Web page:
Details get blurred

Luke 24: 12

12 Peter, however, got up and ran to the tomb.

Bending over, he saw the strips of linen lying by themselves, 

and he went away, wondering to himself what had happened.

Now the historical details of Easter morning get a little more vague.  Like most reports of an accident, each observer remembers the facts differently.  All four gospels agree that the women went to the tomb.  All agree the tomb was empty, the body gone.  Most even agree that some sort of divine being, an angel, one or two, inform the women that Jesus is risen.  Now the reports begin to take on texture.  John shares that the women returned to the apostles and Peter and another apostle ran to the tomb to check out the story.  Luke reports that Peter ran to the tomb.  Mark does not mention the apostles.  Matthew reports that the women on the return met the risen Christ.  The details of who told whom do not change the dynamics that first morning that Jesus was risen.

         According to Luke, Peter checked out the report for himself but was still wondering.  What does Christ being risen mean?  Would he resume normal life like Lazarus had done?  The meaning is still unfolding.  When we marry, we commit to another but we do not really know how that relationship will unfold.  When we have that baby, we are committed even if medical care is needed or other complications occur.  The acceptance letter to college does not help us understand the hours of lectures and study that will be necessary nor does it guarantee what degree we will finally accomplish.  “The Lord is Risen” is the starting point of the Easter season that will gradually mean more and more as we investigate the various reports of people who actually encountered the risen Christ.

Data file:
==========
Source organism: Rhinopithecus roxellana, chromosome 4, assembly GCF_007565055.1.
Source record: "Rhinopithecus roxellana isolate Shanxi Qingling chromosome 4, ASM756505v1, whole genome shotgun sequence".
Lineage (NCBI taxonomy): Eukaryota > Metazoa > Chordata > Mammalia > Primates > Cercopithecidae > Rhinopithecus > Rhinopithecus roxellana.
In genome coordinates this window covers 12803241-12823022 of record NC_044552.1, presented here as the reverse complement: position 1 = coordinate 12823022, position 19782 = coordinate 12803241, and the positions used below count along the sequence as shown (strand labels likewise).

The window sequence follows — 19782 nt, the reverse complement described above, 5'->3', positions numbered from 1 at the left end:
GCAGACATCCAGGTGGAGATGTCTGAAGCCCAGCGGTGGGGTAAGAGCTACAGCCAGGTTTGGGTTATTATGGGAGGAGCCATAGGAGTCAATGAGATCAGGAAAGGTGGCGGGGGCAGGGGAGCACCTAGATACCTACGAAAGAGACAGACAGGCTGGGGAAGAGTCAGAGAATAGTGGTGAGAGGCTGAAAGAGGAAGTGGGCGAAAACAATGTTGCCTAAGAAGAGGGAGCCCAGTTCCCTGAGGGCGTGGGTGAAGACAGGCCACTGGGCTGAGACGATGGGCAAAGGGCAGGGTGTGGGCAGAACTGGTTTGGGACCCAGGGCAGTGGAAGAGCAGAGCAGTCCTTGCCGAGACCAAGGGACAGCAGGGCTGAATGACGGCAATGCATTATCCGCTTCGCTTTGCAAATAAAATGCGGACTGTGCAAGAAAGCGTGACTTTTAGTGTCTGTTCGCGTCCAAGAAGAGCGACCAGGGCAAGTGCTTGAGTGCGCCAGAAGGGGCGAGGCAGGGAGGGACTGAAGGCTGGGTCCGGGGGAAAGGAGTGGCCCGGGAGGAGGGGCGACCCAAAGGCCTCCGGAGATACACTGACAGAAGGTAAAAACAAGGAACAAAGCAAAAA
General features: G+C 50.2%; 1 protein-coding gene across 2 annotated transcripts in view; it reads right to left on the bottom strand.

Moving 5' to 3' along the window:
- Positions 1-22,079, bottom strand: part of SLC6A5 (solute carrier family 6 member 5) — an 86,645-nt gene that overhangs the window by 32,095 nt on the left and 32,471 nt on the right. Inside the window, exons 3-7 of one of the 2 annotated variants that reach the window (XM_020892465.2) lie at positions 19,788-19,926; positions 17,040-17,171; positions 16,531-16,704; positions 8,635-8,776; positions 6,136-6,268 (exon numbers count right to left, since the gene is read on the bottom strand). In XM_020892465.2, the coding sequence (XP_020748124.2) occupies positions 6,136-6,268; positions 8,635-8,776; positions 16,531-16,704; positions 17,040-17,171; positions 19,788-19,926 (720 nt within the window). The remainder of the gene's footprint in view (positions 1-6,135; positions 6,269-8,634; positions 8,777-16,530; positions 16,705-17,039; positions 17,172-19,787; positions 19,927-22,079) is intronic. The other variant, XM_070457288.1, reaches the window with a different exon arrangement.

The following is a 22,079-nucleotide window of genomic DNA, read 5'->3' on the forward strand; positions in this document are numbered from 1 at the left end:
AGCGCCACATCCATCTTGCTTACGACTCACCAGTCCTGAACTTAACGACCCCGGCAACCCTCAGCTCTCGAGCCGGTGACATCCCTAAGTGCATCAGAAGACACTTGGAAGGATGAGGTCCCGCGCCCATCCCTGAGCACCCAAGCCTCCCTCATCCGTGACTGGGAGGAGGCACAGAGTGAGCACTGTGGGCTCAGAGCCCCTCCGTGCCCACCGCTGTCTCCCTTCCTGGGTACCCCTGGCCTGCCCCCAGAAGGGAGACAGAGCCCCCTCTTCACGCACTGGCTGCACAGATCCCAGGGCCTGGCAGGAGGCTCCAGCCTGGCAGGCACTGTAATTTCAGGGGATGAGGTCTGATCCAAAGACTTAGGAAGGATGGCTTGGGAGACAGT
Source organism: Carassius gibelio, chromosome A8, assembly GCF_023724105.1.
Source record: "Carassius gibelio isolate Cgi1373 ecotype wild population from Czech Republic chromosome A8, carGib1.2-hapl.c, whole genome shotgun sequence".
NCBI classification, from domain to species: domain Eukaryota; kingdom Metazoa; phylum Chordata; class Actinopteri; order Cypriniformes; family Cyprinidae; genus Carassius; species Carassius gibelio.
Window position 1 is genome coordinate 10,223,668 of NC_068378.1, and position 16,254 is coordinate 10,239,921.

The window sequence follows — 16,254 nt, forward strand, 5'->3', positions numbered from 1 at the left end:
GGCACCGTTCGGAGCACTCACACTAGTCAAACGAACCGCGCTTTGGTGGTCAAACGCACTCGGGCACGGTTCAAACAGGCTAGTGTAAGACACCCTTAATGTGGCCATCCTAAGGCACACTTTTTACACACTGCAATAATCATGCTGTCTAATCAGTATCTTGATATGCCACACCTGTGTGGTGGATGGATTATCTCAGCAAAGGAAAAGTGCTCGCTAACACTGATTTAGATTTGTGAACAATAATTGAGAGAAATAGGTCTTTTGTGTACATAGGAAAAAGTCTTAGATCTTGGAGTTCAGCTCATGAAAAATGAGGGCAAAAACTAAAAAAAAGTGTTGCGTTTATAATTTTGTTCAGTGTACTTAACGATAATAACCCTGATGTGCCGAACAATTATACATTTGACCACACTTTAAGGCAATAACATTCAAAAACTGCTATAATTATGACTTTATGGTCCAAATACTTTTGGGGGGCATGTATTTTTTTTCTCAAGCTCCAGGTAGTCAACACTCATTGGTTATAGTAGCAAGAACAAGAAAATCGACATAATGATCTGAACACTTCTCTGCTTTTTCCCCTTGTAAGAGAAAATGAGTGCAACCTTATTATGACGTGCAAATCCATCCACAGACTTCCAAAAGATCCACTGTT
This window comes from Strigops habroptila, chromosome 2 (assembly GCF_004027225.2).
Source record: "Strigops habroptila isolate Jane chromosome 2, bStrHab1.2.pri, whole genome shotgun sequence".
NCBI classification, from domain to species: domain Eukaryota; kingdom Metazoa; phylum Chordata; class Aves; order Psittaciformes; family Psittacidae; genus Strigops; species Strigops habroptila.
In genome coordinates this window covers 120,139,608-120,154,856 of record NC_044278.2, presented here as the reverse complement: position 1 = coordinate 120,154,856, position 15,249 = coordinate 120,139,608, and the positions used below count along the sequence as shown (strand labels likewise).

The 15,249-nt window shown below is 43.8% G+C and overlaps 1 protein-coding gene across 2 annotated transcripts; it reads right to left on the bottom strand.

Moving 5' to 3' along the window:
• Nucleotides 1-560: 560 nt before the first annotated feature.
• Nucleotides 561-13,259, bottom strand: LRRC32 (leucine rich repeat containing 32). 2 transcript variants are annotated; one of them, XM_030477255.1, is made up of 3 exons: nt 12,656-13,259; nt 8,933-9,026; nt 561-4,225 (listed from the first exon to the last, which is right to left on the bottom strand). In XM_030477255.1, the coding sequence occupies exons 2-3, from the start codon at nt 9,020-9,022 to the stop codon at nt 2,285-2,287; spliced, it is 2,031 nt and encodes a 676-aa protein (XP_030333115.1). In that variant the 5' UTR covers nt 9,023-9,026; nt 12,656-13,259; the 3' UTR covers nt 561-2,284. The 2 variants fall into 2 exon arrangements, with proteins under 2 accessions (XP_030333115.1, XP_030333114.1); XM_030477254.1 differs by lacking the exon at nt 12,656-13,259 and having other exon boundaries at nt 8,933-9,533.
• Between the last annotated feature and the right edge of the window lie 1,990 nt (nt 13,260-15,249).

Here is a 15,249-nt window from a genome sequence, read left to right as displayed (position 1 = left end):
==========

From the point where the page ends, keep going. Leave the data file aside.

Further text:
Let us take a moment and remember that original point of faith that started our spiritual journey.  There have been good days and hard days!  There have been the spiritual highs of “mountain top experiences” and for many of us the “dark night of the soul” as we struggle with doubt, disappointment, and a seemingly silent partner in this relationship.  Ups and downs.  Perhaps like Peter you heard, you saw, and you still wonder what it all means.  If there is one question you would like the Holy Spirit to answer during this Easter season, write it down and turn it over to God in prayer.  May we pray with the man who brought his son to Jesus after the Mount of Transfiguration, “Lord, I believe, help my unbelief!” (Mark 9:24)

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